The magnetic field inside a toroidal solenoid of radius R is B. If the current through it is doubled and its radius is also doubled keeping the number of turns per unit length the same; magnetic field produced by it will be:
Magnetic field is given by
μ_{0}nI/2πr.
Here I is doubled, n is unchanged and r is also doubled so net effect will be same, i.e. Magnetic field = B
The force between two current carrying conductors is due to which of the following
we can say that any two current carrying conductors when placed near each other, will exert a magnetic force on each other.
Consider the system shown in the figure above. Here, we have two parallel current carrying conductors, separated by a distance ‘d’, such that one of the conductors is carrying a current I1 and the other is carrying I2, as shown in the figure. From the knowledge gained before, we can say that the conductor 2 experiences the same magnetic field at every point along its length due to the conductor 1. The direction of magnetic force is indicated in the figure and is found using the right-hand thumb rule. The direction of the magnetic field, as we can see, is downwards due to the first conductor.
Which of the following laws give the direction of induced e.m.f
Lenz’s law is used for determining the direction of induced current.
Lenz’s law of electromagnetic induction states that the direction of induced current in a given magnetic field is such that it opposes the induced change by changing the magnetic field.
Following is the formula of Lenz’s law:
ϵ=−N (∂ϕ_{B}/∂t)
Where,
ε is the induced emf
∂Φ_{B} is the change in magnetic flux
N is the number of turns in the coil
Lenz’s law finds application in electromagnetic braking and in electric generators
What is the magnetic field in the empty space enclosed by the toroidal solenoid of radius R?
The magnetic field is only confined inside the body of a toroid in the form of concentric magnetic lines of force. For any point inside the empty space surrounded by toroid and outside the toroid, the magnetic field B is zero because the net current enclosed in these spaces is zero. Thus, the magnetic moment of the toroid is zero.
The magnetic field inside a toroid of radius R is B. If the current through it is doubled and the radius increased four times keeping the number of turns per unit length same, then the magnetic field produced by it will be
In the 1^{st} case,
B_{1}= μ_{0}Ni/2πr
In the 2nd case,
B_{2}= μ_{0}N2i/2π4r
Comparing both of them,
μ_{0}Ni/2πr=μ_{0}N2i/2π4r
B_{1}=B_{2}/2
B_{2}=2B_{1}
A solenoid coil of 300 turns /m is carrying a current of 5 A. Calculate the magnitude of magnetic intensity inside the solenoid.
We know, Magnetic field of solenoid,
= μonI
=4πx10^{-7}x300x5
=4πx15x10^{-5}
=6πx10^{-9}
=18.89x10^{-9}
≈1.9x10^{-3}T
Magnetic field due to a current carrying toroidal solenoid is independent of:
For a toroidal solenoid, B=μ0nI
Where, B is the magnetic field, μ0 is the permeability of free space, n is the number of coils in the solenoid per length (like 2 turns per millimetre, let's say), and I is the electric current.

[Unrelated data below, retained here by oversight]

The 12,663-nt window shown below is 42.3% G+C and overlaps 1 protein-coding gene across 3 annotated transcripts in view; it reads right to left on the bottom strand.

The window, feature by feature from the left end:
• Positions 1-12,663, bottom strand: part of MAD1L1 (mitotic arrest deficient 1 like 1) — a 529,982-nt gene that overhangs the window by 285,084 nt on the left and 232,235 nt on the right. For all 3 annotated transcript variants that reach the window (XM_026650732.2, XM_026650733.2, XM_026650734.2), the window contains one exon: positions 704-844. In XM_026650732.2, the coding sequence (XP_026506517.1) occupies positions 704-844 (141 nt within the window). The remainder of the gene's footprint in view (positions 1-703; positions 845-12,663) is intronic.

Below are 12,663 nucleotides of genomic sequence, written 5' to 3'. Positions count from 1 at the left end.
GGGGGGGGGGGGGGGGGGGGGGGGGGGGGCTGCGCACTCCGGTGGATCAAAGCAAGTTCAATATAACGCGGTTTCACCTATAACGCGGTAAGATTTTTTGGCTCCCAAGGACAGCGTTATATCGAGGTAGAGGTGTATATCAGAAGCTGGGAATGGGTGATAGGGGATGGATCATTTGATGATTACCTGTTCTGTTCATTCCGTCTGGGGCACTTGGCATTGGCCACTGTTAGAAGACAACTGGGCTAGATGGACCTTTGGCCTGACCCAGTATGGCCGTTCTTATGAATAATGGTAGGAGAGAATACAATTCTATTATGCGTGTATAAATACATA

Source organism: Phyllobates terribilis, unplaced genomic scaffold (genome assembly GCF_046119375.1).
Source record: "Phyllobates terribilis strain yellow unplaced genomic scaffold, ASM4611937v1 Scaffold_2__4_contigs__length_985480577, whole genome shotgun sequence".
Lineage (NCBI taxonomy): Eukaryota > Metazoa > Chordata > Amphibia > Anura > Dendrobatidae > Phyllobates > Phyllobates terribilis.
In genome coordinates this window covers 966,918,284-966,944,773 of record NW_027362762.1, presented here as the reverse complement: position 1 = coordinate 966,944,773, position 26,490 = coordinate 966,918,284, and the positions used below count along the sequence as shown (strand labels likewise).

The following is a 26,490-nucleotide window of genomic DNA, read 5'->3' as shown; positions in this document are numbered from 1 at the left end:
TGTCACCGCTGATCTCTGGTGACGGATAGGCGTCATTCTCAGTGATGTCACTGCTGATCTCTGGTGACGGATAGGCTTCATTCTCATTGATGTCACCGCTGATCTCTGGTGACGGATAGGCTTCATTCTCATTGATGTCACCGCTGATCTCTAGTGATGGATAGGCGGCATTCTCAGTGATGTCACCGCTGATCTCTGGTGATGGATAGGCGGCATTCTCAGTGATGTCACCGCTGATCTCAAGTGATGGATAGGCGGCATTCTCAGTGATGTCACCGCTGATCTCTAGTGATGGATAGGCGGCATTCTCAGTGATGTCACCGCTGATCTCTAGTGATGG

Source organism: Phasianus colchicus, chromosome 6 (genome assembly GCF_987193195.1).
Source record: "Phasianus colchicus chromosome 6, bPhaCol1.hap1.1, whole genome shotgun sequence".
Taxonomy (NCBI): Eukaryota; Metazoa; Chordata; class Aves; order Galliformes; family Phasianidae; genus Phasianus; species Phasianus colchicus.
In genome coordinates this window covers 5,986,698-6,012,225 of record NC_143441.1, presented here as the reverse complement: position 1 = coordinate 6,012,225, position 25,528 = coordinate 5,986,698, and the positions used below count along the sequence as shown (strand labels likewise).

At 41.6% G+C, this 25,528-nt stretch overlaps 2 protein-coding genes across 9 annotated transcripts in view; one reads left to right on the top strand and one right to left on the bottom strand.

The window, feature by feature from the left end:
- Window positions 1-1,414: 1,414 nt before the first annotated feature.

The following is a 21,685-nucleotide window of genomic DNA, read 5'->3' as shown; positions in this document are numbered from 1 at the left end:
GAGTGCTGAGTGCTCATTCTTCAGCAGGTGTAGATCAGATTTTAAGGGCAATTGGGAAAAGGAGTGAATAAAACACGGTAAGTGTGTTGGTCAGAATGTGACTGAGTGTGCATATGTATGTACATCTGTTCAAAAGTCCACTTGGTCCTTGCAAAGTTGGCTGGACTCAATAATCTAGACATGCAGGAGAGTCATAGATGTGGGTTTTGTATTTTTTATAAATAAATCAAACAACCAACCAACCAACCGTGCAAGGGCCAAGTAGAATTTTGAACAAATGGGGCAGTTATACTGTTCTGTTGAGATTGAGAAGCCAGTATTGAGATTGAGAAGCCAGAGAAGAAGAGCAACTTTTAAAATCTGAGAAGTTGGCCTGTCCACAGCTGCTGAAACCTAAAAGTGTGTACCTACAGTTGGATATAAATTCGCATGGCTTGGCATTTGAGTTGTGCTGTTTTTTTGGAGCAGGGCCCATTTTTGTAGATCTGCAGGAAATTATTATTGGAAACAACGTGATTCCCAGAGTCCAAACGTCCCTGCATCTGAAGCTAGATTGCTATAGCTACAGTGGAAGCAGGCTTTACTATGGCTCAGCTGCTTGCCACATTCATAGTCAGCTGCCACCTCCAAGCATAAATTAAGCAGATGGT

i.e. It does not depend upon its radius.
In a current carrying conductor varying electric field generates
In a current-carrying conductor, by varying the electric current, the magnetic field is generated. The direction of the magnetic field generated will be perpendicular to the conductor.
The direction of the magnetic field can be determined as wrapping the right-hand fingers around the wire and the direction of the current is indicated by the thumb.
Ampere’s law is used for determining the magnetic field of a long conductor:
B=μ0I/2πr
Where,
I is the current in Amperes
r is the radial distance in metres
B is the magnetic field in Tesla
The magnetic field at the ends of a solenoid is
It is true only for an infinitely long solenoid.
Magnetic field at any point is the summation of magnetic fields produced by each turn of the wire of the solenoid.
Now imagine a solenoid in front of you stretching to infinity on both the sides, say from left to right. An infinitely long solenoid has no ends and the field everywhere inside it is the same and let its intensity be E. Now cut the solenoid at a point in front of you and throw (!) the half away. You now have in front of you, an end of the remaining half. The field at this end is now due to half the total turns and hence it is E/2.
Magnetic field outside the toroid is
A toroid is shaped like a solenoid bent into a circular shape such as to close itself into a loop-like structure. The toroid is a hollow circular ring, as can be seen in the image shown below, with a large number of turns of enamelled wire, closely wound with negligible spacing between any two turns.
The magnetic field inside and outside the toroid is zero. The magnetic field inside the toroid, along the circular turn, is constant in magnitude and its direction inside the toroid is clockwise as per the right-hand thumb rule for circular loops.
The magnetic field due to a toroid can be given as,
B= μ_{0}NI/2πr
Where N is the number of turns of the toroid coil, I is the amount of current flowing and r is the radius of the toroid.
Doc | 2 Pages
Doc | 4 Pages
Video | 03:11 min
Video | 12:27 min
Test | 10 questions | 10 min
Test | 10 questions | 10 min
Test | 5 questions | 10 min
Test | 5 questions | 10 min
Test | 15 questions | 15 min